With the fervor of the 1960's came a change in the mood of the parish, especially as the college community became more involved with the parish. In 1969, the church was designated “Church at St. Norbert College” and formally became the first college parish in the United States and was placed under the patronage of St. Norbert. The Rev. Garner was named administrator of the parish (April 1969) and the Rev. Benjamin Mackin, O. Praem. was the first pastor of the Church at St. Norbert College (August 1969).

In addition to the new name came a major renovation. In 1968, planning began to convert the interior from the original style of the church to a more modern appearance. Father Garner led the renovation, which by 1969 included the removal of much of the statuary, the paintings, the Stations of the Cross and the National Shrine of St. Joseph. The National Shrine of St. Joseph was moved from the parish to St. Norbert Abbey because it was believed that the environment and surrounding of the Abbey were more conducive to the shrine than the renovated Church at St. Norbert. The “devotional” atmosphere of the Abbey was deemed more appropriate for the shrine than the refurbished college parish, which deemphasized religious art and personal piety in its environment.

A rededication liturgy was celebrated on Sept. 20, 1969. The new worship space represented a modernization and simplification of the former space, with an emphasis on the altar. The interior was changed by removing paintings from the walls and ceiling and replacing them with sand-colored walls, a blue-green carpet, burnt-orange cushions on curved, walnut backed pews, and a six foot diameter stone altar trimmed in walnut that were added to replace the former pews and altar.

On October 10, 1976, the building was rededicated and formally received the name Old St. Joseph Church. The building was named Old St. Joseph due to the devotion of St. Joseph by the Norbertine community. Because there was a new St. Joseph Parish on Lourdes Avenue in De Pere, the College chose the adjective “old” to be part of the official name. The Rev. Garner was pastor of the parish at that time, and Chancellor Emeritus the Rev. Dennis Burke, O. Praem. was one of the leading advocates of the name choice.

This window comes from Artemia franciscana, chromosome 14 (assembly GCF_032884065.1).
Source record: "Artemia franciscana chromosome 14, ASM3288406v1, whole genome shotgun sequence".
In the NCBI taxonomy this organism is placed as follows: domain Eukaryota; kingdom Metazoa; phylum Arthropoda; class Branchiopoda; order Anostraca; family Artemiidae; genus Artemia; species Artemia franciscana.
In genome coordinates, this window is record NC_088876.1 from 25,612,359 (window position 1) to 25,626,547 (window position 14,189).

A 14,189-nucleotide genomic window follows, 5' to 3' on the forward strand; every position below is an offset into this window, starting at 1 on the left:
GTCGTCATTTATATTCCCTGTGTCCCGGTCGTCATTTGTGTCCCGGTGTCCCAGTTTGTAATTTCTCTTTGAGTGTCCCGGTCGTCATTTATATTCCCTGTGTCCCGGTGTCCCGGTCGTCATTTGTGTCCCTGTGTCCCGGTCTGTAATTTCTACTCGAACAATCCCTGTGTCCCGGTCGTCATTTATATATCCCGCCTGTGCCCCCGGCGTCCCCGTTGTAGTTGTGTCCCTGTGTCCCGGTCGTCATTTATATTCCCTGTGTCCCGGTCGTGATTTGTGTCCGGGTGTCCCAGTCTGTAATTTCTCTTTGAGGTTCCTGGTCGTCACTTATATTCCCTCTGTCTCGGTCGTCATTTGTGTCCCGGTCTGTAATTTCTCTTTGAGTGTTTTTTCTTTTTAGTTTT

Re-visioning the Church 
In 1990, the parish began a five year plan to improve the structure of the church building. The Rev. Jim Stein, O.Praem. was the pastor and Jeff Kanzelberger of the college administration led the repair work. The parish decided to adhere to the College’s minimum maintenance plan. The College and Norbertine Order would contribute $30,000 a year each for the next six years.

The church’s porto chair (canopy over the front entrance) and roof would be repaired, the building would be tuck pointed, windows would be sealed, there would be masonry work on the brick, the interior would be painted, the church would receive new church doors, the bell tower would be illuminated, etc. These projects were not seen as a renovation, but rather measures to prevent further deterioration of the building. These structural improvements still left the parish with an inadequate gathering space, sound system and lighting system.

The church still had too few seats for many liturgies; the church still had inadequate support facilities (bathrooms, air conditioning); and the current worship space still did not reflect contemporary liturgical understanding and practices in current environment and art documents. Under the administration of the Rev. John Bostwick, O.Praem., a parish committee was formed to address the “building issue” more thoroughly. It was the work of this committee under the pastorate of the Rev. Gery Meehan, O.Praem. that led to the hiring of a liturgical consultant to help address the issue of the church building more thoroughly.

The Rev. Richard Vosko was hired as a liturgical consultant in the summer of 1996, and on July 12, 1998 ground was broken to begin the construction phase of the project. The renovation of Old Saint Joseph Church added an atrium gathering area, lounge, oratory chapel, sacristy, bathrooms and a basement to house classrooms, heating and air conditioning facilities. The plaster walls in the church were removed to reveal the original masonry and beams.

Hardwood floors complete the “natural” feeling of the environment. New windows allow for more natural lighting and yet highlight the original stained glass windows. New artwork includes the font, stations of the cross, the altar and ambo, the processional cross and a statue of Joseph and Mary. The renovated church also includes state-of-the-art lighting and sound systems and a custom Rodgers organ.

Today, efforts are being made to address the exterior environment of the church by enhancing the outdoor gathering areas at the two entrances to the church. Old St. Joseph Church remains a house of worship wherein worshipers offer their full and active participation at each liturgical experience. Today, over three hundred eighty families, twenty-one hundred students and any number of guests are welcome at morning and evening Sunday Masses and liturgical and prayerful experiences throughout the week.